5. Hail, Wind, Weather Damage, or Falling Debris
Hail damage can be difficult to spot but can be a big problem. Hail damage often looks like a divot in the shingle and can leave some areas bare where granules were knocked off the shingle. While no raised area around the divot may exist, the shingle itself will have granule loss and may be dented at the actual impact area. These dented areas will fail, causing leaks and even interior water damage to your home.
Wind damage occurs when the wind gets underneath the shingle. Even if the shingle is not fully blown off from the wind, damage to your shingles can still occur. What will usually happen is the wind will catch the underside of the shingle and bend it back, creating a crack that will ultimately result in a weak spot in the shingle. The shingle will eventually tear off if subjected to further wind while unsealed. Additionally, keep in mind that when the wind goes over your roof, it can double in speed as it goes up and over the ridge of your home. For example, if the weather report shows 30 mph winds, your roof could have sustained 60 mph as the wind went over your home.
Cracked shingles from wind damage
Torn shingles from wind damage
Weather damage, similar to hail and wind damage, often occurs after severe weather events like a heavy wind or hail storm. With damaged shingles from a previous weather event, your roof will be more susceptible to weather damage moving forward. For example, wind-damaged shingles that are cracked or torn will be more likely to fail and cause leaks or damage to your underlayment. That damage to your underlayment can compromise your entire roofing system over time and could cost a great deal of money to repair if left unattended.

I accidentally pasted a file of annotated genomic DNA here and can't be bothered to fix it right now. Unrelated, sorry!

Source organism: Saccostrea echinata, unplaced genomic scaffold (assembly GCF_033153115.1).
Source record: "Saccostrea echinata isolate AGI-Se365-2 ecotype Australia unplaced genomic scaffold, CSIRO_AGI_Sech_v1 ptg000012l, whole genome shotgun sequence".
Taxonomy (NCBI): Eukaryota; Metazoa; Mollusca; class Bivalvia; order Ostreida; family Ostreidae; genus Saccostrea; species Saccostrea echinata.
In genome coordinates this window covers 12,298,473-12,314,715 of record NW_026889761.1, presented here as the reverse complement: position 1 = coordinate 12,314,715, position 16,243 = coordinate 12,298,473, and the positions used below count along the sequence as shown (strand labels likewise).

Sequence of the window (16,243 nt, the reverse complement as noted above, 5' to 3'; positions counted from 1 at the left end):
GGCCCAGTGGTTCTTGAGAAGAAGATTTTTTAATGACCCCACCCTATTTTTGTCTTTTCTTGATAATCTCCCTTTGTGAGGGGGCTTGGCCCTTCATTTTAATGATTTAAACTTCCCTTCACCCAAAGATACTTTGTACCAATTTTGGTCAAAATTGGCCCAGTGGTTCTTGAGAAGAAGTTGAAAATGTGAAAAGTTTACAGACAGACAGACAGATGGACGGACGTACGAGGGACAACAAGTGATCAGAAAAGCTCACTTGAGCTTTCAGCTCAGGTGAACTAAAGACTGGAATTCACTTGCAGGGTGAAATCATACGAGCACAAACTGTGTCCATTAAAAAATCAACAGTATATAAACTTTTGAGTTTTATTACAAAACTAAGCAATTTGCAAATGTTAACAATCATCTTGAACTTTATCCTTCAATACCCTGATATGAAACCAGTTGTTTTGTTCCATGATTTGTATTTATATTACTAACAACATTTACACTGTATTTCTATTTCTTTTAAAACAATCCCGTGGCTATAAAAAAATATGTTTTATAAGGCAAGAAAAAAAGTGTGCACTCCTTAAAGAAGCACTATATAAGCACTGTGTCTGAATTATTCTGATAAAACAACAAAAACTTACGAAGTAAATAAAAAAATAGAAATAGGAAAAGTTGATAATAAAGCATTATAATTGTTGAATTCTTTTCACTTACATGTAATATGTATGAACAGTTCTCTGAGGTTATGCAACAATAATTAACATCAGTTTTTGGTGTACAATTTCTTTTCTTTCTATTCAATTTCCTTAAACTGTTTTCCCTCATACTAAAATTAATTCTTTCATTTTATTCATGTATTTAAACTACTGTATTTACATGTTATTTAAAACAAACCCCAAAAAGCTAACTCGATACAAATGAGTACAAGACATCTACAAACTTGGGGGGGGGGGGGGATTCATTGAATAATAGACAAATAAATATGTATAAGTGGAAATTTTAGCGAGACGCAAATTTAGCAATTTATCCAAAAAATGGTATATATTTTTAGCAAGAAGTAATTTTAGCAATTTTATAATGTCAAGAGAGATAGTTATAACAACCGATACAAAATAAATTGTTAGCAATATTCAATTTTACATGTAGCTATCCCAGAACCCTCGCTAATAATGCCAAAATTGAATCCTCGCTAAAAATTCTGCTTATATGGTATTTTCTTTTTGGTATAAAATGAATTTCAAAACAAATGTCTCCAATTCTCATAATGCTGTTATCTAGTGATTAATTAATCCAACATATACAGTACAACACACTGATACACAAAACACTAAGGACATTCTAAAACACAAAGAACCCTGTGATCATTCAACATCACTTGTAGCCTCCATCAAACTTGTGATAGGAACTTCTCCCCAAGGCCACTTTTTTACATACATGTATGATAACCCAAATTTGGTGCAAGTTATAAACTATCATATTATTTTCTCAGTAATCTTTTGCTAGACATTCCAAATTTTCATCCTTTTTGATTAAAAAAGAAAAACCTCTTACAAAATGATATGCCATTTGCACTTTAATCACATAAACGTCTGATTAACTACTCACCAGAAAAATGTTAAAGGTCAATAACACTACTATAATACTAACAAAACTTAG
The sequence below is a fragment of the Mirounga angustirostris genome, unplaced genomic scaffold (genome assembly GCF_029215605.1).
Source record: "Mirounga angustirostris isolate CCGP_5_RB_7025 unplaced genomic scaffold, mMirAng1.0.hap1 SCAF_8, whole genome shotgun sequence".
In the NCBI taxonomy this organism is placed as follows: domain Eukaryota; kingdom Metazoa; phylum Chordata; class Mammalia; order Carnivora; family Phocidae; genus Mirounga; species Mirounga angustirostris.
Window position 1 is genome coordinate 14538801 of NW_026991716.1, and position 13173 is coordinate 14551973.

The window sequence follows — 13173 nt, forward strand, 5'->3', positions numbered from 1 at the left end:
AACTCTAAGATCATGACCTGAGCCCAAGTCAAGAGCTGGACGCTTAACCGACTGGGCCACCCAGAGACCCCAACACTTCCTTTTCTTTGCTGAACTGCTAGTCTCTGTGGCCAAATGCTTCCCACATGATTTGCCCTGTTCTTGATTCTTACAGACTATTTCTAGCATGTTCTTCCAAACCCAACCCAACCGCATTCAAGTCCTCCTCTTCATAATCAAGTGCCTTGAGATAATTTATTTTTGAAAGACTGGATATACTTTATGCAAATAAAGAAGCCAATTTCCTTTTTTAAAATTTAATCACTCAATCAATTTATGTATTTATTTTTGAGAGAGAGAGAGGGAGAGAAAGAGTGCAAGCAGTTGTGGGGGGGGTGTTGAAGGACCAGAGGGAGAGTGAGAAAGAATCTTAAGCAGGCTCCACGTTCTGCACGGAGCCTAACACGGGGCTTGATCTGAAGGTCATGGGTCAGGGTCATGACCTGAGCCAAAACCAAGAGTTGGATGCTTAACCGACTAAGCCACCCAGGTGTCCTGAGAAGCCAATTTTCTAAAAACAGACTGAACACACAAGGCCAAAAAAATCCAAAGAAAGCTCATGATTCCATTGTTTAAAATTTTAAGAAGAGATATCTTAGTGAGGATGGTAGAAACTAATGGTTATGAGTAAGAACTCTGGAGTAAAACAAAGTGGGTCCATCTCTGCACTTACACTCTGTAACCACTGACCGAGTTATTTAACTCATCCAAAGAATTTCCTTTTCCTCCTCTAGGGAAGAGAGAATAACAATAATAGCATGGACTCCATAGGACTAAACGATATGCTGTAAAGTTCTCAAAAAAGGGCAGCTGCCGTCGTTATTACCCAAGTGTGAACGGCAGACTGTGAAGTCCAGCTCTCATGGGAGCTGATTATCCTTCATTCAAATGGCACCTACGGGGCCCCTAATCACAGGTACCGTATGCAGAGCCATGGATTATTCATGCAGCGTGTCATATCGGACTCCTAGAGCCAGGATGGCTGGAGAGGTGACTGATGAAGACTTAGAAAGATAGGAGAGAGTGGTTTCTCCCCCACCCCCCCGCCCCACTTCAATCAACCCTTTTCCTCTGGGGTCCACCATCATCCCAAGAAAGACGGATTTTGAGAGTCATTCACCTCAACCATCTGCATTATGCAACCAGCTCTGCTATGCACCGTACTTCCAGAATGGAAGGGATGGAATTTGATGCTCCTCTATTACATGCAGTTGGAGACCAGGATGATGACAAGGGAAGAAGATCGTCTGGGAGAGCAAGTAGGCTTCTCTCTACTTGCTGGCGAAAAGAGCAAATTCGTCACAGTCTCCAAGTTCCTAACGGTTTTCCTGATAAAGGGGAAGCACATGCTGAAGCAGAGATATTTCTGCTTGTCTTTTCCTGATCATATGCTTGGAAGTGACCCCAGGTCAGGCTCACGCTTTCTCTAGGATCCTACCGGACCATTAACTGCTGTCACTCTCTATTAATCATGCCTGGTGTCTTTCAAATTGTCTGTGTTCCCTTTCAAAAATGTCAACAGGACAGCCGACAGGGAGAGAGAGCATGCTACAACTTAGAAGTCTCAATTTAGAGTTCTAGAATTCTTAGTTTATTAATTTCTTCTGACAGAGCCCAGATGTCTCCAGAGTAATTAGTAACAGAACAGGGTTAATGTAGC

Falling debris can be a big issue for your roof, depending on where you live. Areas that see large amounts of heavy wind can experience dislodged tree limbs that can damage your roofing system. Falling debris can damage the shingles on your roof, the decking, and possibly the roof trusses if the debris is large enough.
Roof damage from falling debris
If you see any of the above five signs on your roof, you should get a roof inspection to confirm your roof is sound. The sooner you get your roof inspected and fixed, the better. Ignoring a damaged roof can cost you more in the long run.
Since 1979, Holladay Grace has handled every project as if it were our home. Contact us for all your roofing needs if you’re local to the Colorado Springs community.